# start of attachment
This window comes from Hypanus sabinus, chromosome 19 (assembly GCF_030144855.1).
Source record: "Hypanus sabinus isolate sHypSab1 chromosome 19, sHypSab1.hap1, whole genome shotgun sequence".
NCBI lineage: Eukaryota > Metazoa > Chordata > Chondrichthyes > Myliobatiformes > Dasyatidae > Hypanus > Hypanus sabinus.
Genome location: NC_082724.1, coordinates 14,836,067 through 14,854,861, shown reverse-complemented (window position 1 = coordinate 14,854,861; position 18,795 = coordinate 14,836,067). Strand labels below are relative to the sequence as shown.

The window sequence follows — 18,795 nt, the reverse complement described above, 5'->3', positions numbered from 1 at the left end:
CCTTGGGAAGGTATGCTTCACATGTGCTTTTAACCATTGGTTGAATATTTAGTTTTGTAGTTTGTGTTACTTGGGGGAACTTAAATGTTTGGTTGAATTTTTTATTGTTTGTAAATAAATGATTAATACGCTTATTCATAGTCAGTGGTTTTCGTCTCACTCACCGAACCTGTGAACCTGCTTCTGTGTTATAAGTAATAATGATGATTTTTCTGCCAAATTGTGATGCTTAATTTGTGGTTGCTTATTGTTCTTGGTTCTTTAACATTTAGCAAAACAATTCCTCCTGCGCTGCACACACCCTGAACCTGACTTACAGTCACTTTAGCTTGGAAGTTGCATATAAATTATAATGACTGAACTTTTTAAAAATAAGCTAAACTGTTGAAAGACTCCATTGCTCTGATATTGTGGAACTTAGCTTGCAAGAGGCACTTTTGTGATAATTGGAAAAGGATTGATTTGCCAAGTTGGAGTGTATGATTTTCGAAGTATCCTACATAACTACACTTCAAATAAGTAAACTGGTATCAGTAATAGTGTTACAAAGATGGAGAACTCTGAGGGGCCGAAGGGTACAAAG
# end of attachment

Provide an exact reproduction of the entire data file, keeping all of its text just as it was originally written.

This window comes from Hypanus sabinus, chromosome 19 (assembly GCF_030144855.1).
Source record: "Hypanus sabinus isolate sHypSab1 chromosome 19, sHypSab1.hap1, whole genome shotgun sequence".
NCBI lineage: Eukaryota > Metazoa > Chordata > Chondrichthyes > Myliobatiformes > Dasyatidae > Hypanus > Hypanus sabinus.
Genome location: NC_082724.1, coordinates 14,836,067 through 14,854,861, shown reverse-complemented (window position 1 = coordinate 14,854,861; position 18,795 = coordinate 14,836,067). Strand labels below are relative to the sequence as shown.

The window sequence follows — 18,795 nt, the reverse complement described above, 5'->3', positions numbered from 1 at the left end:
CCTTGGGAAGGTATGCTTCACATGTGCTTTTAACCATTGGTTGAATATTTAGTTTTGTAGTTTGTGTTACTTGGGGGAACTTAAATGTTTGGTTGAATTTTTTATTGTTTGTAAATAAATGATTAATACGCTTATTCATAGTCAGTGGTTTTCGTCTCACTCACCGAACCTGTGAACCTGCTTCTGTGTTATAAGTAATAATGATGATTTTTCTGCCAAATTGTGATGCTTAATTTGTGGTTGCTTATTGTTCTTGGTTCTTTAACATTTAGCAAAACAATTCCTCCTGCGCTGCACACACCCTGAACCTGACTTACAGTCACTTTAGCTTGGAAGTTGCATATAAATTATAATGACTGAACTTTTTAAAAATAAGCTAAACTGTTGAAAGACTCCATTGCTCTGATATTGTGGAACTTAGCTTGCAAGAGGCACTTTTGTGATAATTGGAAAAGGATTGATTTGCCAAGTTGGAGTGTATGATTTTCGAAGTATCCTACATAACTACACTTCAAATAAGTAAACTGGTATCAGTAATAGTGTTACAAAGATGGAGAACTCTGAGGGGCCGAAGGGTACAAAG